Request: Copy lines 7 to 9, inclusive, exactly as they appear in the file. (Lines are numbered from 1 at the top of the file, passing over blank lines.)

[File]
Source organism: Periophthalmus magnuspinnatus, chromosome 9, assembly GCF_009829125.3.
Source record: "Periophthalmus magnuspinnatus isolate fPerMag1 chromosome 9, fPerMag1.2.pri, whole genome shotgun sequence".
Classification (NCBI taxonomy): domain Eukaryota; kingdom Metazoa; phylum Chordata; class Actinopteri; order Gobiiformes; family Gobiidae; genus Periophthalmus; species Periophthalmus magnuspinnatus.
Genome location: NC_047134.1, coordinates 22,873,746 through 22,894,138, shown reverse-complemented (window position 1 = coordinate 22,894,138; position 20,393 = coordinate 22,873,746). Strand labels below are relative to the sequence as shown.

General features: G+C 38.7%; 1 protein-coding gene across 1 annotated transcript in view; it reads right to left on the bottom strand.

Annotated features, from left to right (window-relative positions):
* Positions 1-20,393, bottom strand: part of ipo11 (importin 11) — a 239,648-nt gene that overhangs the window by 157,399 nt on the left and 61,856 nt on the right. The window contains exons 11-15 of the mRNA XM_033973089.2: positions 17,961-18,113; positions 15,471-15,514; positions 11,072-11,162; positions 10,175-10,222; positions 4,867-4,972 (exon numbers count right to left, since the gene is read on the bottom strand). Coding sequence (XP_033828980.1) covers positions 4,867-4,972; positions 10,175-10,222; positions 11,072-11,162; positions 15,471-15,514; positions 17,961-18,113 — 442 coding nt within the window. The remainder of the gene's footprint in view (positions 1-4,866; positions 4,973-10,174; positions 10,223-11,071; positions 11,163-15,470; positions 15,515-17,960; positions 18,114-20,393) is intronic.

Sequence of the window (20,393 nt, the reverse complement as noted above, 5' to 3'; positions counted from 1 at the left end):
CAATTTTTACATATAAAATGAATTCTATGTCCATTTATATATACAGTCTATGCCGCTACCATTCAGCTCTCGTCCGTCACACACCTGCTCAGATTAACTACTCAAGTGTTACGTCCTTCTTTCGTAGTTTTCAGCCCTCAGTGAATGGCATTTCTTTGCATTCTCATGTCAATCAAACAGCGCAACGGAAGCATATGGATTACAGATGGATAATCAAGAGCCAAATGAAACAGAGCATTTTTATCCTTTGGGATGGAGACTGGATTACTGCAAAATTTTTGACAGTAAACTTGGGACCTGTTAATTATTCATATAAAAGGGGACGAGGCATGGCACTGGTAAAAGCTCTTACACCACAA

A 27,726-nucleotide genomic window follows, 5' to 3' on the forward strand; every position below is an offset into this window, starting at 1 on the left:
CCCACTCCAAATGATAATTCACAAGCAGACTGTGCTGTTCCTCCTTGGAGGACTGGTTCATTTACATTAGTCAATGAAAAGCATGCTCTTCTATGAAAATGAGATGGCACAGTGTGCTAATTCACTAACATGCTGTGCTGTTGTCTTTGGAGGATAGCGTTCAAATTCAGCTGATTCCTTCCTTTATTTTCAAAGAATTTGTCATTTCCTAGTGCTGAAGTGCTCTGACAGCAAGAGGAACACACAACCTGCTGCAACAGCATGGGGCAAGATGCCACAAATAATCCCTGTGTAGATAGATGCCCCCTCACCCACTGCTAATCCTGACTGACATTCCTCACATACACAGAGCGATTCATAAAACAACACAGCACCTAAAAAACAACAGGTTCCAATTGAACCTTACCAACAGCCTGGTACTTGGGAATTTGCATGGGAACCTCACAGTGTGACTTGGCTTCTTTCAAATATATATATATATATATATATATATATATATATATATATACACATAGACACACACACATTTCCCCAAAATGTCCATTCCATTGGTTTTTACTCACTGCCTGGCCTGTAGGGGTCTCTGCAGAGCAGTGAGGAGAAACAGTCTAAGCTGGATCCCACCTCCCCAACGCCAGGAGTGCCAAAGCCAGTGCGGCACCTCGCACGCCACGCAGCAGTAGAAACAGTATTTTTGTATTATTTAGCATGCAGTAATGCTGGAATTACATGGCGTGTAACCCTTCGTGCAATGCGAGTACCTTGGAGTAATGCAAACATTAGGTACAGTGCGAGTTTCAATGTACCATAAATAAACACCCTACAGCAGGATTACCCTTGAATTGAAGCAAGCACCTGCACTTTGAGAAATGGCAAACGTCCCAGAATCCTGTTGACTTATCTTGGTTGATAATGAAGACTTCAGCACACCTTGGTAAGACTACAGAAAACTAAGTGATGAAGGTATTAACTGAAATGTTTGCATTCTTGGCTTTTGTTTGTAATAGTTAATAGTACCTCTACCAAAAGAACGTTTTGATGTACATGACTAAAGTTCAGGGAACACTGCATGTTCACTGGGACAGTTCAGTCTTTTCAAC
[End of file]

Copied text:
* Positions 1-20,393, bottom strand: part of ipo11 (importin 11) — a 239,648-nt gene that overhangs the window by 157,399 nt on the left and 61,856 nt on the right. The window contains exons 11-15 of the mRNA XM_033973089.2: positions 17,961-18,113; positions 15,471-15,514; positions 11,072-11,162; positions 10,175-10,222; positions 4,867-4,972 (exon numbers count right to left, since the gene is read on the bottom strand). Coding sequence (XP_033828980.1) covers positions 4,867-4,972; positions 10,175-10,222; positions 11,072-11,162; positions 15,471-15,514; positions 17,961-18,113 — 442 coding nt within the window. The remainder of the gene's footprint in view (positions 1-4,866; positions 4,973-10,174; positions 10,223-11,071; positions 11,163-15,470; positions 15,515-17,960; positions 18,114-20,393) is intronic.

Sequence of the window (20,393 nt, the reverse complement as noted above, 5' to 3'; positions counted from 1 at the left end):
CAATTTTTACATATAAAATGAATTCTATGTCCATTTATATATACAGTCTATGCCGCTACCATTCAGCTCTCGTCCGTCACACACCTGCTCAGATTAACTACTCAAGTGTTACGTCCTTCTTTCGTAGTTTTCAGCCCTCAGTGAATGGCATTTCTTTGCATTCTCATGTCAATCAAACAGCGCAACGGAAGCATATGGATTACAGATGGATAATCAAGAGCCAAATGAAACAGAGCATTTTTATCCTTTGGGATGGAGACTGGATTACTGCAAAATTTTTGACAGTAAACTTGGGACCTGTTAATTATTCATATAAAAGGGGACGAGGCATGGCACTGGTAAAAGCTCTTACACCACAA